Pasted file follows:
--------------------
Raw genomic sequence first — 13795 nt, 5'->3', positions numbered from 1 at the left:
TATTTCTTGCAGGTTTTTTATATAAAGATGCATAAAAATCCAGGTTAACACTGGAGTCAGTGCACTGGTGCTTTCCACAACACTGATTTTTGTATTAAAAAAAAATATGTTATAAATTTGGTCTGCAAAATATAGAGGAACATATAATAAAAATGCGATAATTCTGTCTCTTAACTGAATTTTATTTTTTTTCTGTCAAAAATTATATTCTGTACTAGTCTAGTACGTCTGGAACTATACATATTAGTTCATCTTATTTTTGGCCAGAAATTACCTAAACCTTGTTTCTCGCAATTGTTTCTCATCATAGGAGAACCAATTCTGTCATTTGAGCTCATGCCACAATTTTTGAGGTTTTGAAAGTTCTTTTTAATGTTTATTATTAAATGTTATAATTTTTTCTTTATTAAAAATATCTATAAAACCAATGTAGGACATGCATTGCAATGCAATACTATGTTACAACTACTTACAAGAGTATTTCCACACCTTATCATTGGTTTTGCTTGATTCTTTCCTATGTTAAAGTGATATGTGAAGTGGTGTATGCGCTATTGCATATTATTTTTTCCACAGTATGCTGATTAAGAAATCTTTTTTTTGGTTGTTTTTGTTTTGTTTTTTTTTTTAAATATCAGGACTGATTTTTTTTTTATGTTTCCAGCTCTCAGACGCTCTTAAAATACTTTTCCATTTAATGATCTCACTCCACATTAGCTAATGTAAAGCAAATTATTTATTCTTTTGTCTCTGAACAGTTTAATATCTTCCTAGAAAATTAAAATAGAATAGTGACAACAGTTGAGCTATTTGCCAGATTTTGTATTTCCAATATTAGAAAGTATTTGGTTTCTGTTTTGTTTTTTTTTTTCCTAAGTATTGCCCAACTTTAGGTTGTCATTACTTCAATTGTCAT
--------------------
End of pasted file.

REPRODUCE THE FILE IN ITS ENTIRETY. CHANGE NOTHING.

Raw genomic sequence first — 13795 nt, 5'->3', positions numbered from 1 at the left:
TATTTCTTGCAGGTTTTTTATATAAAGATGCATAAAAATCCAGGTTAACACTGGAGTCAGTGCACTGGTGCTTTCCACAACACTGATTTTTGTATTAAAAAAAAATATGTTATAAATTTGGTCTGCAAAATATAGAGGAACATATAATAAAAATGCGATAATTCTGTCTCTTAACTGAATTTTATTTTTTTTCTGTCAAAAATTATATTCTGTACTAGTCTAGTACGTCTGGAACTATACATATTAGTTCATCTTATTTTTGGCCAGAAATTACCTAAACCTTGTTTCTCGCAATTGTTTCTCATCATAGGAGAACCAATTCTGTCATTTGAGCTCATGCCACAATTTTTGAGGTTTTGAAAGTTCTTTTTAATGTTTATTATTAAATGTTATAATTTTTTCTTTATTAAAAATATCTATAAAACCAATGTAGGACATGCATTGCAATGCAATACTATGTTACAACTACTTACAAGAGTATTTCCACACCTTATCATTGGTTTTGCTTGATTCTTTCCTATGTTAAAGTGATATGTGAAGTGGTGTATGCGCTATTGCATATTATTTTTTCCACAGTATGCTGATTAAGAAATCTTTTTTTTGGTTGTTTTTGTTTTGTTTTTTTTTTTAAATATCAGGACTGATTTTTTTTTTATGTTTCCAGCTCTCAGACGCTCTTAAAATACTTTTCCATTTAATGATCTCACTCCACATTAGCTAATGTAAAGCAAATTATTTATTCTTTTGTCTCTGAACAGTTTAATATCTTCCTAGAAAATTAAAATAGAATAGTGACAACAGTTGAGCTATTTGCCAGATTTTGTATTTCCAATATTAGAAAGTATTTGGTTTCTGTTTTGTTTTTTTTTTTCCTAAGTATTGCCCAACTTTAGGTTGTCATTACTTCAATTGTCAT